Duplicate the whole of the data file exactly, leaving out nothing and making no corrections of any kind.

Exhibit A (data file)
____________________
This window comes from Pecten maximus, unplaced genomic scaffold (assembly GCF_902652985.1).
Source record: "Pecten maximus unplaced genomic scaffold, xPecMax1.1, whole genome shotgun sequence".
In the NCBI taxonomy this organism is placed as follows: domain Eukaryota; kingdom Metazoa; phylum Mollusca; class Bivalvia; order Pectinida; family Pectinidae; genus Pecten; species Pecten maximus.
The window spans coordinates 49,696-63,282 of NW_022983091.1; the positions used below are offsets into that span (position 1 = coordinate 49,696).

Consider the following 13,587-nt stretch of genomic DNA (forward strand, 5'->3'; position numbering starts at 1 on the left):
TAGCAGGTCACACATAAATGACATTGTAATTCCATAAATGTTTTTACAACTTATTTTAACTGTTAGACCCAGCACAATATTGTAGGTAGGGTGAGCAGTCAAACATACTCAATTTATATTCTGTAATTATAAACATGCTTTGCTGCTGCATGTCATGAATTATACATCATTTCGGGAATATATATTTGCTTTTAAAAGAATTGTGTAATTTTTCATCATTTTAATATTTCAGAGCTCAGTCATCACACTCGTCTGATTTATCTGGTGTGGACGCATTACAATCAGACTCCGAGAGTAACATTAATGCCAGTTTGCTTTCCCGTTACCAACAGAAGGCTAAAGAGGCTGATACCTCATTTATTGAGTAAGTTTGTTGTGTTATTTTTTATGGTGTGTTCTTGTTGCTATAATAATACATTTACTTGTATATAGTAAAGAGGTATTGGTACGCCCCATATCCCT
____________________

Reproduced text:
This window comes from Pecten maximus, unplaced genomic scaffold (assembly GCF_902652985.1).
Source record: "Pecten maximus unplaced genomic scaffold, xPecMax1.1, whole genome shotgun sequence".
In the NCBI taxonomy this organism is placed as follows: domain Eukaryota; kingdom Metazoa; phylum Mollusca; class Bivalvia; order Pectinida; family Pectinidae; genus Pecten; species Pecten maximus.
The window spans coordinates 49,696-63,282 of NW_022983091.1; the positions used below are offsets into that span (position 1 = coordinate 49,696).

Consider the following 13,587-nt stretch of genomic DNA (forward strand, 5'->3'; position numbering starts at 1 on the left):
TAGCAGGTCACACATAAATGACATTGTAATTCCATAAATGTTTTTACAACTTATTTTAACTGTTAGACCCAGCACAATATTGTAGGTAGGGTGAGCAGTCAAACATACTCAATTTATATTCTGTAATTATAAACATGCTTTGCTGCTGCATGTCATGAATTATACATCATTTCGGGAATATATATTTGCTTTTAAAAGAATTGTGTAATTTTTCATCATTTTAATATTTCAGAGCTCAGTCATCACACTCGTCTGATTTATCTGGTGTGGACGCATTACAATCAGACTCCGAGAGTAACATTAATGCCAGTTTGCTTTCCCGTTACCAACAGAAGGCTAAAGAGGCTGATACCTCATTTATTGAGTAAGTTTGTTGTGTTATTTTTTATGGTGTGTTCTTGTTGCTATAATAATACATTTACTTGTATATAGTAAAGAGGTATTGGTACGCCCCATATCCCT